2011 municipal budget clears City Council hurdle
December 14, 2010
By Warren Kagarise
The trim 2011 city budget continues to inch closer from plan to reality.
City Council members offered another round of comments about the spending plan, and then — in a unanimous decision Dec. 6 — directed city staffers to prepare the formal budget ordinance for adoption. The council is scheduled to adopt the budget Dec. 20.
Discussion centered on the general fund — the $30.4 million budget piece used to fund police and fire services, community development and planning, parks and recreation, and municipal government.
“It’s a $30 million budget for the city of Issaquah, and I think people assume there’s a lot of money flying around,” Councilman Mark Mullet said. “When you’re actually in the meetings, it’s very impressive how everything does get analyzed down to that last decimal point.”
The spending plan calls for free rides on Route 200 buses to end in 2011. The document also emphasizes short-term street upgrades, such as repairs to potholes.
In a letter sent to Mayor Ava Frisinger before the Dec. 6 meeting, the council called for funds to be transferred from long-term road projects to pay for $530,000 in short-term street upgrades.
Councilman Tola Marts said the planned road upgrades amounted to a wise investment.
“We’re in tough times, but these are critical pieces of infrastructure and the city will be stronger as a result of the process,” he said at the meeting.
The focus on street-related transportation spending irked citizen activist Connie Marsh, the only person to address council members during the public hearing before the decision. (The council also received a written comment from Issaquah Highlands resident Matt Barry.)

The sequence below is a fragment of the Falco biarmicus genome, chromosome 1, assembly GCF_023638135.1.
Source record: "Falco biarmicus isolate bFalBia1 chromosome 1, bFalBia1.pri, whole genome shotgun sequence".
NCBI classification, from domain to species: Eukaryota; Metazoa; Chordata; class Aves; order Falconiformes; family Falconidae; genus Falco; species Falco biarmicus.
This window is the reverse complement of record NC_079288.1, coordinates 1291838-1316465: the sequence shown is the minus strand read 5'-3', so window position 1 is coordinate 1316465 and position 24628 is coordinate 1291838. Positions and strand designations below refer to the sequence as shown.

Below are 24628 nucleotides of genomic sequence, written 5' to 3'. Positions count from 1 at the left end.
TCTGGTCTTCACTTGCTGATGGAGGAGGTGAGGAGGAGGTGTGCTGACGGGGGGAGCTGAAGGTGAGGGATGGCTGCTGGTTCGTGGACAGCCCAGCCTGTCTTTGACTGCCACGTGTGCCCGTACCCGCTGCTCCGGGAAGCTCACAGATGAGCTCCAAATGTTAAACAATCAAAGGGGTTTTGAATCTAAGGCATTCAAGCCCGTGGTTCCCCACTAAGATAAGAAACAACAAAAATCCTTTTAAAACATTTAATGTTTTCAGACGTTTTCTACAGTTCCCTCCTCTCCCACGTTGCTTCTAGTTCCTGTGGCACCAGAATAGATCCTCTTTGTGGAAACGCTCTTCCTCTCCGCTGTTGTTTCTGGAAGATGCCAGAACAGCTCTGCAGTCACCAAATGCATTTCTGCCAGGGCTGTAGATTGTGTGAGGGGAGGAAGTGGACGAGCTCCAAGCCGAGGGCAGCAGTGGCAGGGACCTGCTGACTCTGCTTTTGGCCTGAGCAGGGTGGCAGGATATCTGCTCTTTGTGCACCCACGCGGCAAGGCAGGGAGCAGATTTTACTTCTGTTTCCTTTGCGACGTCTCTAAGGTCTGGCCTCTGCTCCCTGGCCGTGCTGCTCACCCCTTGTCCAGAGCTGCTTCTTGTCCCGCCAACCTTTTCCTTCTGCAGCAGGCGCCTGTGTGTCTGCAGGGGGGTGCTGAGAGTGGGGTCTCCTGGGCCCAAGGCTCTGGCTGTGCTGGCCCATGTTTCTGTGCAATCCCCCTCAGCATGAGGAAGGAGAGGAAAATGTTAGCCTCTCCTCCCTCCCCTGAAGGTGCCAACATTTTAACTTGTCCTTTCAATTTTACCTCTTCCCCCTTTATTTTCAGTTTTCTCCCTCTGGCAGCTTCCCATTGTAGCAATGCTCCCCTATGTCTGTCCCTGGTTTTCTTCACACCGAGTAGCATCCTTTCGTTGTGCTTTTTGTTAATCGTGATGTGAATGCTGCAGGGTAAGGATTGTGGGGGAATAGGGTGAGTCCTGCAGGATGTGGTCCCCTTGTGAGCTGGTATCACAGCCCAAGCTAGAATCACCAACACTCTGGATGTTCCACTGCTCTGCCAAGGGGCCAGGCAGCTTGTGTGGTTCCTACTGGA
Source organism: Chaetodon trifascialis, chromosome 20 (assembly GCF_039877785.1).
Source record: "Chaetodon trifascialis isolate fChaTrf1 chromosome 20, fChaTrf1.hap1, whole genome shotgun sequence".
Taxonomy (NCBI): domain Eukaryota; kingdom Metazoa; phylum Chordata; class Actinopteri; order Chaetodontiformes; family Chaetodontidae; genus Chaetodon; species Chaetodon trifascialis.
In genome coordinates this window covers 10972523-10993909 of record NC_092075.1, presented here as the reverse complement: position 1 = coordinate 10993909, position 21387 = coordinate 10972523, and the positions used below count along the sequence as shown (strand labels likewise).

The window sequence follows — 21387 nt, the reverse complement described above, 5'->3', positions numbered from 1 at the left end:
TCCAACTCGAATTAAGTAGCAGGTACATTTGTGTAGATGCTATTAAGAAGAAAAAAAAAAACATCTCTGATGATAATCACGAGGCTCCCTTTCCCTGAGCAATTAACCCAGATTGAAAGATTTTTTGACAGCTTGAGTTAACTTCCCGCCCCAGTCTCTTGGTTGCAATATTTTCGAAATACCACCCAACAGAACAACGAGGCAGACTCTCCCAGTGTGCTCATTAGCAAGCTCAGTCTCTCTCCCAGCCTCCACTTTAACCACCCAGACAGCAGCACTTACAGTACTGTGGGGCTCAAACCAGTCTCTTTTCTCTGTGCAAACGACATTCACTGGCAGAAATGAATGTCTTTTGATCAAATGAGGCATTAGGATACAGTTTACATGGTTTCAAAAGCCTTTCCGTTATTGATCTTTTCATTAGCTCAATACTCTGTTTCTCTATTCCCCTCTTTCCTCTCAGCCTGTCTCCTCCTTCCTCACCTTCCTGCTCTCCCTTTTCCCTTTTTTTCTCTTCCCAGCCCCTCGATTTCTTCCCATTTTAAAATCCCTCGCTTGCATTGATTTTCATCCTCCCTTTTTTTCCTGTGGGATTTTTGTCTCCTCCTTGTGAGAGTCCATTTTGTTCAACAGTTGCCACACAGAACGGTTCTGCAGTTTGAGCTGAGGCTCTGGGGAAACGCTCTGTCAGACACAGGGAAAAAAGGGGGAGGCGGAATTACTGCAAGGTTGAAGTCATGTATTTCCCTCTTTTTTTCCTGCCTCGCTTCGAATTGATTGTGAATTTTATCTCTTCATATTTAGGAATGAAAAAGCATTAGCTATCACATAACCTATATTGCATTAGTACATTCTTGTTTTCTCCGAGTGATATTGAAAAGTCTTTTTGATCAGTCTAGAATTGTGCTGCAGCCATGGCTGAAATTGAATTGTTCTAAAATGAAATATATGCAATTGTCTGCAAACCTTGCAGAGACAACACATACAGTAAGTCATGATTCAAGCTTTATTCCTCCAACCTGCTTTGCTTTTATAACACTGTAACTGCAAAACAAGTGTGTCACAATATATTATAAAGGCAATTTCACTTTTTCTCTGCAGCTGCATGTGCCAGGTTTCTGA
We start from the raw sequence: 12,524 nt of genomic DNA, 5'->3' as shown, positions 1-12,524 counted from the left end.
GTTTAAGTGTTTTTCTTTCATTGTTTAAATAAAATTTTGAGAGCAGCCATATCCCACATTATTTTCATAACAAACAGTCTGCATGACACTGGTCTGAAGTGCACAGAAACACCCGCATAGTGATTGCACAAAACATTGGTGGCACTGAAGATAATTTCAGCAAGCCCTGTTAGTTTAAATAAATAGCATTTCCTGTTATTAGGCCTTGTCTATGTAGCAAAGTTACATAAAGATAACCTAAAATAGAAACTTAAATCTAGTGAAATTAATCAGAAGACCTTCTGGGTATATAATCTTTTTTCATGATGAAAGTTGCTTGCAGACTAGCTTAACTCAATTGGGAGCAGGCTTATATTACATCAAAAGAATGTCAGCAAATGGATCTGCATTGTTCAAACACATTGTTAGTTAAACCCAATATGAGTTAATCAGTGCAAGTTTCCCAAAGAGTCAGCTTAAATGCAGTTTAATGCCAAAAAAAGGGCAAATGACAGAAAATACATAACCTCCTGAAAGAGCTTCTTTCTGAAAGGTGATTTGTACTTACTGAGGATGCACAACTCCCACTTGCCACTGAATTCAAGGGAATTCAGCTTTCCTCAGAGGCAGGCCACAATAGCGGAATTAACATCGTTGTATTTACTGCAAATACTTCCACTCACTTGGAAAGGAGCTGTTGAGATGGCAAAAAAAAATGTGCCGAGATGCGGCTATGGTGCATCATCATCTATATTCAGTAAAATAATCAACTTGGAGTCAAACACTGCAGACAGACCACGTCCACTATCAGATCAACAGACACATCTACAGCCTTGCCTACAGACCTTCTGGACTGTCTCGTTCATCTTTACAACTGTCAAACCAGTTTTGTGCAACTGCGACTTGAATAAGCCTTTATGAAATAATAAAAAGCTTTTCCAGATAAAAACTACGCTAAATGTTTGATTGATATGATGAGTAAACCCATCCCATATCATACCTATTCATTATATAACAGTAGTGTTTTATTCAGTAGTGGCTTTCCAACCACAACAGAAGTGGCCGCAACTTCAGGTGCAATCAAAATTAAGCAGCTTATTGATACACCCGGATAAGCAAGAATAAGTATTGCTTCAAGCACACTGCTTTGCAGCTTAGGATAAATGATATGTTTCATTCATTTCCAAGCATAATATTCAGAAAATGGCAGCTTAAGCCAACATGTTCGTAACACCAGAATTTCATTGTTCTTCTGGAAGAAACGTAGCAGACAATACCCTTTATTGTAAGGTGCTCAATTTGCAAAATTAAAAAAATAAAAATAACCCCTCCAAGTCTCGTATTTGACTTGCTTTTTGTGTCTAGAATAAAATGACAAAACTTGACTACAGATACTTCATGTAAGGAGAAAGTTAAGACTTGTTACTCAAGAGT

“This last year, it seems like I spent an inordinate amount of time at meetings where everybody is saying, ‘We are going to be a walkable community. Everybody’s going to take transit. The bicyclists are going to be amazing, and we’re going to get rid of these darn cars,’” Marsh said. “This goes from the Central Issaquah Plan to the Rowley meetings. It’s all about making other ways for people to travel.”
The city is in the midst of a long-term effort to outline redevelopment in Central Issaquah and on about 90 Rowley Properties-owned acres. Both plans emphasize mass transit and pedestrian-friendly features.
“Then, I go to the budget meetings, and I find instead that we aren’t figuring out a way to actually do our Complete Streets so that we have sidewalks and ways to ride our bikes, because we’re never spending that money,” Marsh said. “So, let’s just remove that and let’s pave the streets and make sure they’re in good condition. I don’t understand how we’re making short-term decisions not to make it easy to walk and ride your bike, how we are ever going to get to our long-term of having a walking and biking and multimodal community.”
Complete Streets is a plan to include pedestrian and bicycle connectors alongside roads.
“I think there were a lot of good things in the budget. There were a few things I didn’t necessarily agree with,” Councilman Joshua Schaer said. “Ultimately, it’s a consensus document. We do spend a lot of long fall-into-winter nights trying to hash through it page by page and come up with the best possible budget for the next fiscal year.”